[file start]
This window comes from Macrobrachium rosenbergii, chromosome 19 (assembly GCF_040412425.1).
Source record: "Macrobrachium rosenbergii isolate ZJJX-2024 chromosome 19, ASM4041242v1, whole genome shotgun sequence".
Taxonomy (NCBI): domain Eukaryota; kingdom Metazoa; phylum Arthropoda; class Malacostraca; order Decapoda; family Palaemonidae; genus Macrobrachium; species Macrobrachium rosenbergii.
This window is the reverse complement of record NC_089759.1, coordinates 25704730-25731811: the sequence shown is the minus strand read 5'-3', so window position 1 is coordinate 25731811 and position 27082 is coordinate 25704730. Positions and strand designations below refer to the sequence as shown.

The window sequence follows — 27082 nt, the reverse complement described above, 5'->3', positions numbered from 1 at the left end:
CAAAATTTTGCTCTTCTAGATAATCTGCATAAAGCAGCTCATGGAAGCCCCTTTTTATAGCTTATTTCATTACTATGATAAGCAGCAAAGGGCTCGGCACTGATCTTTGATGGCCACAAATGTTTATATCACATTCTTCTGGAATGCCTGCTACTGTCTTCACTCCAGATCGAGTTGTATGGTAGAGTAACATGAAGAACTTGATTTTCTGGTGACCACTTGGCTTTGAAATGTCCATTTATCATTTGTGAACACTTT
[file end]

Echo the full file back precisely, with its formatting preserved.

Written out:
This window comes from Macrobrachium rosenbergii, chromosome 19 (assembly GCF_040412425.1).
Source record: "Macrobrachium rosenbergii isolate ZJJX-2024 chromosome 19, ASM4041242v1, whole genome shotgun sequence".
Taxonomy (NCBI): domain Eukaryota; kingdom Metazoa; phylum Arthropoda; class Malacostraca; order Decapoda; family Palaemonidae; genus Macrobrachium; species Macrobrachium rosenbergii.
This window is the reverse complement of record NC_089759.1, coordinates 25704730-25731811: the sequence shown is the minus strand read 5'-3', so window position 1 is coordinate 25731811 and position 27082 is coordinate 25704730. Positions and strand designations below refer to the sequence as shown.

The window sequence follows — 27082 nt, the reverse complement described above, 5'->3', positions numbered from 1 at the left end:
CAAAATTTTGCTCTTCTAGATAATCTGCATAAAGCAGCTCATGGAAGCCCCTTTTTATAGCTTATTTCATTACTATGATAAGCAGCAAAGGGCTCGGCACTGATCTTTGATGGCCACAAATGTTTATATCACATTCTTCTGGAATGCCTGCTACTGTCTTCACTCCAGATCGAGTTGTATGGTAGAGTAACATGAAGAACTTGATTTTCTGGTGACCACTTGGCTTTGAAATGTCCATTTATCATTTGTGAACACTTT